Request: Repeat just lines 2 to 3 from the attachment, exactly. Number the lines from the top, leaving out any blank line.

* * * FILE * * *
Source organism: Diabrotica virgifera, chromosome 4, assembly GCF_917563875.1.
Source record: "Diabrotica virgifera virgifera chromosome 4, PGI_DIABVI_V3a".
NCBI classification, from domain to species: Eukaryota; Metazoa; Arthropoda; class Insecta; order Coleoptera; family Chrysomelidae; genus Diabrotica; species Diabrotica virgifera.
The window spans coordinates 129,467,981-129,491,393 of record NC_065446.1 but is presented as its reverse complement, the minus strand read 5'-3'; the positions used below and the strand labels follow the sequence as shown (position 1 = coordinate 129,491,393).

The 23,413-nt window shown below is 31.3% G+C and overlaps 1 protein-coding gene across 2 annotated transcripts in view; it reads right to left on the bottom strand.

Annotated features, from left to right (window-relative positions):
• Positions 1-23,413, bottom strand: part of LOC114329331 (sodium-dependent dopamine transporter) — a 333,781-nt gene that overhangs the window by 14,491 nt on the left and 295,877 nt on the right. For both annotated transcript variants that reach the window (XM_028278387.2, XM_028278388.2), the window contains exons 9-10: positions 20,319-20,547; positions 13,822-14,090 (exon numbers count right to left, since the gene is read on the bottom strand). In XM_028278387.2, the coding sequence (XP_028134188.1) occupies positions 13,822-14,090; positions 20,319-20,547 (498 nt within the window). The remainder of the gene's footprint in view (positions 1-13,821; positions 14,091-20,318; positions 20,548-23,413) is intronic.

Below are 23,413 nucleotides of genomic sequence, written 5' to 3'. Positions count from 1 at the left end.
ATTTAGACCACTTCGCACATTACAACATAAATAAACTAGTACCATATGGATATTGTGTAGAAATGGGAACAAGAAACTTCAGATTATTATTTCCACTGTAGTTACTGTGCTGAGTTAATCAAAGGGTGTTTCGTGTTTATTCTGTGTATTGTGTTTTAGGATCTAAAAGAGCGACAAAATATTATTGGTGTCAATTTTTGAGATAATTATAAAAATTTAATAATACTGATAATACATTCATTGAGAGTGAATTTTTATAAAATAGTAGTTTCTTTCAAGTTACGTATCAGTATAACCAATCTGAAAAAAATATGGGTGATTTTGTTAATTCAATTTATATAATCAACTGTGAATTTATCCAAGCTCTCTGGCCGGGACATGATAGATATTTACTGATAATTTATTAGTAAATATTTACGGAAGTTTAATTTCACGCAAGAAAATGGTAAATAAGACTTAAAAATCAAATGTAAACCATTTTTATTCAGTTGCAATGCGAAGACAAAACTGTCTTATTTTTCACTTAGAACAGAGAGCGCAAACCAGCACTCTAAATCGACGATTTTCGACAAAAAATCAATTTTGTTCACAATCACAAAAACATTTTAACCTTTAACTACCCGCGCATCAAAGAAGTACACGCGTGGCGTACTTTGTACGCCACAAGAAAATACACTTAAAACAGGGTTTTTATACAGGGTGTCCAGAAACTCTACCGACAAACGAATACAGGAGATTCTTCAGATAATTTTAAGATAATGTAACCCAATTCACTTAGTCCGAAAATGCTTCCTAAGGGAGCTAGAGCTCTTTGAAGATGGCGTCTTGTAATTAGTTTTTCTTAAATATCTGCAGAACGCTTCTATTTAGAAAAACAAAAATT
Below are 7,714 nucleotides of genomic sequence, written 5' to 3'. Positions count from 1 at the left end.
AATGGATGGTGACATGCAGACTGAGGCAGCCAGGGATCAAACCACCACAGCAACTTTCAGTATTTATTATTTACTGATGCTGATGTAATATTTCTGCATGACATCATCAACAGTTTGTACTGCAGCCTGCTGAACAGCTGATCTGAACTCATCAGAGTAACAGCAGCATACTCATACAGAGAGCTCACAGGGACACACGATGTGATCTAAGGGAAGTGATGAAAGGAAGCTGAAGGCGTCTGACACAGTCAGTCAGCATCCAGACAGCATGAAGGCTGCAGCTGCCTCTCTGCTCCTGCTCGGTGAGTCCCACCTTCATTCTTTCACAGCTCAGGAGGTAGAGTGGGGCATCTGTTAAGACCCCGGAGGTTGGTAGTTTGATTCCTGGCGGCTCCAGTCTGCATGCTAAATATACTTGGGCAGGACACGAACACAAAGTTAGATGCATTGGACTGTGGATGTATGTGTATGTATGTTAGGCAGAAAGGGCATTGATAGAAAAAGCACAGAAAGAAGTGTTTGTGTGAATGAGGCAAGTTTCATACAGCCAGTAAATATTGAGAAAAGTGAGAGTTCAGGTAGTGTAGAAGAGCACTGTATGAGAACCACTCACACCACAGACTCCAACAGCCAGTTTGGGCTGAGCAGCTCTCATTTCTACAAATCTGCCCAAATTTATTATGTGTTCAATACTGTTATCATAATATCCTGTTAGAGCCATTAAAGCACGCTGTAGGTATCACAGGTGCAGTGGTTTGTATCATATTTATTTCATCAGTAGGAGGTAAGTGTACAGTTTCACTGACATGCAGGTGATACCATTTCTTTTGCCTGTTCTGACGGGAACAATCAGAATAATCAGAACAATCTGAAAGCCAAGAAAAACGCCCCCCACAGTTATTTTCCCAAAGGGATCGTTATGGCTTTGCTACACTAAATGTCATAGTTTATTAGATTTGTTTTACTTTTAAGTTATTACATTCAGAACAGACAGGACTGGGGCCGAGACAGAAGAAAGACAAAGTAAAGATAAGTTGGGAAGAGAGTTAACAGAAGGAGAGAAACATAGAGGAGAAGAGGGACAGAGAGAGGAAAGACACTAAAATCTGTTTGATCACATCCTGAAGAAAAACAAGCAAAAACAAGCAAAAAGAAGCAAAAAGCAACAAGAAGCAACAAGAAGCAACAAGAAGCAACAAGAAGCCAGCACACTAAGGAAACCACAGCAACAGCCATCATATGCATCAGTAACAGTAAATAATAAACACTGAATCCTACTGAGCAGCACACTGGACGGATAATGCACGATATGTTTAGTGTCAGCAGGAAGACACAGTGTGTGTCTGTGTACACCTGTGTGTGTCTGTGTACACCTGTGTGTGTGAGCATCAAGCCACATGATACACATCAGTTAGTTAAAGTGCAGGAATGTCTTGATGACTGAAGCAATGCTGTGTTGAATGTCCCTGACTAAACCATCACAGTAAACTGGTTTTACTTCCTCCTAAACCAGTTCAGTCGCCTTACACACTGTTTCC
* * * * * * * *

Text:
Source record: "Diabrotica virgifera virgifera chromosome 4, PGI_DIABVI_V3a".
NCBI classification, from domain to species: Eukaryota; Metazoa; Arthropoda; class Insecta; order Coleoptera; family Chrysomelidae; genus Diabrotica; species Diabrotica virgifera.